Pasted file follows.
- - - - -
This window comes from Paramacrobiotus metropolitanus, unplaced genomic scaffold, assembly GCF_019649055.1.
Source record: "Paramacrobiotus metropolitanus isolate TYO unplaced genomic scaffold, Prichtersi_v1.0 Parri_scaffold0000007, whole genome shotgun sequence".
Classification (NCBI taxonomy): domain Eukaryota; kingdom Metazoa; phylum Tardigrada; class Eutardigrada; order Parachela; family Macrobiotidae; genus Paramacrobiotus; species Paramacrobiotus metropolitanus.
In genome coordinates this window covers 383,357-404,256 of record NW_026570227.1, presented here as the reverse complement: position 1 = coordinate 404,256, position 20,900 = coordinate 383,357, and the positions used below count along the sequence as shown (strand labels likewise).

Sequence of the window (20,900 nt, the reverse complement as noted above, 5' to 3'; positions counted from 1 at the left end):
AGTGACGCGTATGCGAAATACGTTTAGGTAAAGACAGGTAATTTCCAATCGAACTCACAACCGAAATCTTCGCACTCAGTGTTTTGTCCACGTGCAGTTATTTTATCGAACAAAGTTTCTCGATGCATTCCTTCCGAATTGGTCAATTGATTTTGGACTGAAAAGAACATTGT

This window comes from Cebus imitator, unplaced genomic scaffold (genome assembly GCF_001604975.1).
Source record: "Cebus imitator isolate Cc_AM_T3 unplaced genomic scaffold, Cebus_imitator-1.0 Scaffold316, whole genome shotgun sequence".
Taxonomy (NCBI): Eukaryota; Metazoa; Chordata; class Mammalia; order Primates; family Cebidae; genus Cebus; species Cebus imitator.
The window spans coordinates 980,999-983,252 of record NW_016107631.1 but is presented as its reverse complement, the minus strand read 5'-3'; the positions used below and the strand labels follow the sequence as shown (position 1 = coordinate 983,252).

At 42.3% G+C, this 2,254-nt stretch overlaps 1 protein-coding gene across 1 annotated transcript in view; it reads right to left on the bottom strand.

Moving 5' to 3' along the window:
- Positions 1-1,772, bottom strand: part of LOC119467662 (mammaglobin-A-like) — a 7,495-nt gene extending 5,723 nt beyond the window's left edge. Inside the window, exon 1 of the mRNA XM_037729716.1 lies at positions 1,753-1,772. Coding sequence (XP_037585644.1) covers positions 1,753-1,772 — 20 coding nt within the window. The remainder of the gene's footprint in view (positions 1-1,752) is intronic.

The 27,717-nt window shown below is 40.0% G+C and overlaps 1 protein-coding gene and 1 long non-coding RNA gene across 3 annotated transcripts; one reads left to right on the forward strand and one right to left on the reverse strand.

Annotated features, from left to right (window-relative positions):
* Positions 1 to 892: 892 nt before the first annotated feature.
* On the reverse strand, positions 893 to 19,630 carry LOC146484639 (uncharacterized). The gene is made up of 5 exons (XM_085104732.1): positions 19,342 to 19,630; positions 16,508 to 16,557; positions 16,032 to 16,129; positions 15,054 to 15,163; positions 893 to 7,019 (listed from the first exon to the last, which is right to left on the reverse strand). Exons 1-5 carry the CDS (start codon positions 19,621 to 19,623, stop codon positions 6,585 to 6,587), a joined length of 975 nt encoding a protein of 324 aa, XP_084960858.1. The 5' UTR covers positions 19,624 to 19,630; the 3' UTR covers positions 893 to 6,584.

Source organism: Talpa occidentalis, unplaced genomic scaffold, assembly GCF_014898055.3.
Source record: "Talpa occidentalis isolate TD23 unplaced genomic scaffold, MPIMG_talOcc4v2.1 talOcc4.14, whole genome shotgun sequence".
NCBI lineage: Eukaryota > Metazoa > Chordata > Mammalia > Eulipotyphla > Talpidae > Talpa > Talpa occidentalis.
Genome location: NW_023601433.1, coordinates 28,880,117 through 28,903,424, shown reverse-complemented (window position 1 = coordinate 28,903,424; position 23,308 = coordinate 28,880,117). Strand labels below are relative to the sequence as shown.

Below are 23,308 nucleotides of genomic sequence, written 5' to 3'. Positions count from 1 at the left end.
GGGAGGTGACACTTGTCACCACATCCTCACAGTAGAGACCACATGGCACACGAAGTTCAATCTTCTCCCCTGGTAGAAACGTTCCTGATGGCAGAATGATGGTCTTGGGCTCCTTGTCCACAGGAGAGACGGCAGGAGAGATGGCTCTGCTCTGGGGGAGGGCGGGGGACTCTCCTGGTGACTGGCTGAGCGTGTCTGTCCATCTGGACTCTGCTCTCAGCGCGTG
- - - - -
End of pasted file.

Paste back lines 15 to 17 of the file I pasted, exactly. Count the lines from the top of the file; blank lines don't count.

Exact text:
Annotated features, from left to right (window-relative positions):
* Positions 1 to 892: 892 nt before the first annotated feature.
* On the reverse strand, positions 893 to 19,630 carry LOC146484639 (uncharacterized). The gene is made up of 5 exons (XM_085104732.1): positions 19,342 to 19,630; positions 16,508 to 16,557; positions 16,032 to 16,129; positions 15,054 to 15,163; positions 893 to 7,019 (listed from the first exon to the last, which is right to left on the reverse strand). Exons 1-5 carry the CDS (start codon positions 19,621 to 19,623, stop codon positions 6,585 to 6,587), a joined length of 975 nt encoding a protein of 324 aa, XP_084960858.1. The 5' UTR covers positions 19,624 to 19,630; the 3' UTR covers positions 893 to 6,584.